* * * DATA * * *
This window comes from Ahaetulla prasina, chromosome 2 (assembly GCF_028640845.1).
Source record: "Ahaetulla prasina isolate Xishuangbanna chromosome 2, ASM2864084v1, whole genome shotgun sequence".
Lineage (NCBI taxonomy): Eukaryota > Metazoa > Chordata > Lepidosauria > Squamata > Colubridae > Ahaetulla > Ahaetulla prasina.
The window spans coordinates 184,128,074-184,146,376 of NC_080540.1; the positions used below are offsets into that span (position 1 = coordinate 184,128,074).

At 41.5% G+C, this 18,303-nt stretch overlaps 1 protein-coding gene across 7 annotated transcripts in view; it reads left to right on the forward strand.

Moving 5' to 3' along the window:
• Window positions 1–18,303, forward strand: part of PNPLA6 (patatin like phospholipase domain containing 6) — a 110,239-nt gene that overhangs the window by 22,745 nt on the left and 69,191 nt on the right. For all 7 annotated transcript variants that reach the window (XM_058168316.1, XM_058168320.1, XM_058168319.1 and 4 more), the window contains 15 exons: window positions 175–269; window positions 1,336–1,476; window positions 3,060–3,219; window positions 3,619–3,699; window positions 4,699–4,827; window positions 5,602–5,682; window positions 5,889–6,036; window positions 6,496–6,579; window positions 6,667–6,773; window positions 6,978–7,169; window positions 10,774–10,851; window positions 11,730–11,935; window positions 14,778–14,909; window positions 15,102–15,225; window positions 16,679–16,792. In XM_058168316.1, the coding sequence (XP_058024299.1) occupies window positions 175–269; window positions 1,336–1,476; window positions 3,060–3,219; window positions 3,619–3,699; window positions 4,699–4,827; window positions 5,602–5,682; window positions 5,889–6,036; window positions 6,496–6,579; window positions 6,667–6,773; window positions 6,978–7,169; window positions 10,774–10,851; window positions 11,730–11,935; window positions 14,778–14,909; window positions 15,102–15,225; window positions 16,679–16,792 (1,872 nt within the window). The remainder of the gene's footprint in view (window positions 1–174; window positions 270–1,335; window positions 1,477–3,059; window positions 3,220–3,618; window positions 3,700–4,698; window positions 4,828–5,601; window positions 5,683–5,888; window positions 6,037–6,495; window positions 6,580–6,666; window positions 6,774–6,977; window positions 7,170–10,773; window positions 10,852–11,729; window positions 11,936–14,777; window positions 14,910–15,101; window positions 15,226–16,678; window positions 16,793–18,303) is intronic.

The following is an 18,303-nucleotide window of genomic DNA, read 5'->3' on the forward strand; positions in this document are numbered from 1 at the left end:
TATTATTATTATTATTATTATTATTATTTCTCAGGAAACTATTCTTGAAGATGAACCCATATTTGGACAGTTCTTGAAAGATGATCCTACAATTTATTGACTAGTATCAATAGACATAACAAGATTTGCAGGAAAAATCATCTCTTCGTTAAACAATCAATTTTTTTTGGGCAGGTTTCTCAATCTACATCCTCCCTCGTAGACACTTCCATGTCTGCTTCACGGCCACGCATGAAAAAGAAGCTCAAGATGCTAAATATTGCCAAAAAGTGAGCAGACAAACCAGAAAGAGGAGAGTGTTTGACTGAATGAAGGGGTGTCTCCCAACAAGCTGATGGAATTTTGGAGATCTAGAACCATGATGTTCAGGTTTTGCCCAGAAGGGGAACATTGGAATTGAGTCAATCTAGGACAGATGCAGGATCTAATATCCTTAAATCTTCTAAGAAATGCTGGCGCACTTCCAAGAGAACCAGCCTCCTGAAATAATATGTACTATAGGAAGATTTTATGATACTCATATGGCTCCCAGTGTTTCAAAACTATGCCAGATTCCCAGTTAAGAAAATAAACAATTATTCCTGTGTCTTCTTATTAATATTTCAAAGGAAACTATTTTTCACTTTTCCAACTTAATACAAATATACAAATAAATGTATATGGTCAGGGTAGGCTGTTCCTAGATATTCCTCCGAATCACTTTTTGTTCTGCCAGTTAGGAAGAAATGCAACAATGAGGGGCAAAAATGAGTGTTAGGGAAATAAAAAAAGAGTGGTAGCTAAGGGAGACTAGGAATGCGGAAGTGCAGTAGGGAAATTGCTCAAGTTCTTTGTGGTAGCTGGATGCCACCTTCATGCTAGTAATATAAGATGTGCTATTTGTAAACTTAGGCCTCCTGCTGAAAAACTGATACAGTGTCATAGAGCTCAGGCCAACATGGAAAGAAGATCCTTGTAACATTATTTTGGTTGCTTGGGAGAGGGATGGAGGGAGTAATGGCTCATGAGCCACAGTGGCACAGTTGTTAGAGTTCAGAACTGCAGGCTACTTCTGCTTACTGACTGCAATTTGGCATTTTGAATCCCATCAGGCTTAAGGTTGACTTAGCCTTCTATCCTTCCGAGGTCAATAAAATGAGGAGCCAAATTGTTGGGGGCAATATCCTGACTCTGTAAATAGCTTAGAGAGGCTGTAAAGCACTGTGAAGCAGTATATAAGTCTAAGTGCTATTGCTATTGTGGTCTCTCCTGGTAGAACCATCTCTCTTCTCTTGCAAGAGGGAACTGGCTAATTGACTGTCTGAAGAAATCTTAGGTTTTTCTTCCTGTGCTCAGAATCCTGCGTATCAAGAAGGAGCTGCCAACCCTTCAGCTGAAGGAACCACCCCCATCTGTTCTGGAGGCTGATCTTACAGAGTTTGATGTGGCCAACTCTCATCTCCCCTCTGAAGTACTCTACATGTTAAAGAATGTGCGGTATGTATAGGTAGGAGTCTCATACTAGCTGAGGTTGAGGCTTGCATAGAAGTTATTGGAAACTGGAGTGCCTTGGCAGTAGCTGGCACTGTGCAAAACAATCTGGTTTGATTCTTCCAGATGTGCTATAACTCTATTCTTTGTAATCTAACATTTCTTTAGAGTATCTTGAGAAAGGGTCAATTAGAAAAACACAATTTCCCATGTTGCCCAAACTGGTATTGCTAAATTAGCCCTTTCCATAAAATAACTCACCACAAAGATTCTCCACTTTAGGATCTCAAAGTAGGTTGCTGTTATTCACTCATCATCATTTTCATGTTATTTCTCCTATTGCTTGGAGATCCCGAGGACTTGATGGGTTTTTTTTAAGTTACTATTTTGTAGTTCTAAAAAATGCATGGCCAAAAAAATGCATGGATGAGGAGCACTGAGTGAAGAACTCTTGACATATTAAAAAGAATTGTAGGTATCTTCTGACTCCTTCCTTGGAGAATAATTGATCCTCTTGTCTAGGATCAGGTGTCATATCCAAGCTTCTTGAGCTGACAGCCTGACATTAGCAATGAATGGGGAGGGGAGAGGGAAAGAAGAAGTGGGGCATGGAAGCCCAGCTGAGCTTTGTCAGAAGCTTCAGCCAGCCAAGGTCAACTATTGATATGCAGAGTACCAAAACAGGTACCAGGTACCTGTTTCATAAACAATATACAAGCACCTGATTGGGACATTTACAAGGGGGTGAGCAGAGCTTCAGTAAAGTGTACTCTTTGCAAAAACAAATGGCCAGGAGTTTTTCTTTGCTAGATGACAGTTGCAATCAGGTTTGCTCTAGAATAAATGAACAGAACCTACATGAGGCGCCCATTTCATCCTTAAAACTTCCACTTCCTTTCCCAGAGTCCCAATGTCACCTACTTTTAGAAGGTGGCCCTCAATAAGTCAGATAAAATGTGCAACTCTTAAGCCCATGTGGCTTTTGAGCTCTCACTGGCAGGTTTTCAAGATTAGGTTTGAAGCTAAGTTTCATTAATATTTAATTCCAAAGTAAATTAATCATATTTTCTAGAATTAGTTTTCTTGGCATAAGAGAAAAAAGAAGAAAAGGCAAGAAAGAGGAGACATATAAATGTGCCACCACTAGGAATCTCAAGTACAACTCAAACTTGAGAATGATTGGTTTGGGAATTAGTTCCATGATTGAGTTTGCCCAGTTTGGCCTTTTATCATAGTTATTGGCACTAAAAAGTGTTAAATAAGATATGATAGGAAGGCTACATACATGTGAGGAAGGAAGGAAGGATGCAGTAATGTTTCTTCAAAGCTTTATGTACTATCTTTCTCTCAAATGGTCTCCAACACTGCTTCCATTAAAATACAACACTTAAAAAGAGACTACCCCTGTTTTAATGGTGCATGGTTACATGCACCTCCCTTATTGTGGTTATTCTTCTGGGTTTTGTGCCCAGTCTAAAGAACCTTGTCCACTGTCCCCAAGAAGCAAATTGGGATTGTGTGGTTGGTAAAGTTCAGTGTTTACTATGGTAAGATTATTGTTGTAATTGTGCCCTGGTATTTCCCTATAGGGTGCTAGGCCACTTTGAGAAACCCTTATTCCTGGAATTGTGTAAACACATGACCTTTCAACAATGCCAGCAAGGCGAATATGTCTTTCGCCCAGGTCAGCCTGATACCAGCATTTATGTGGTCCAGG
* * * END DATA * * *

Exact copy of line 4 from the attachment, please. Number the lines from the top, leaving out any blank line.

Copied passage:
The window spans coordinates 184,128,074-184,146,376 of NC_080540.1; the positions used below are offsets into that span (position 1 = coordinate 184,128,074).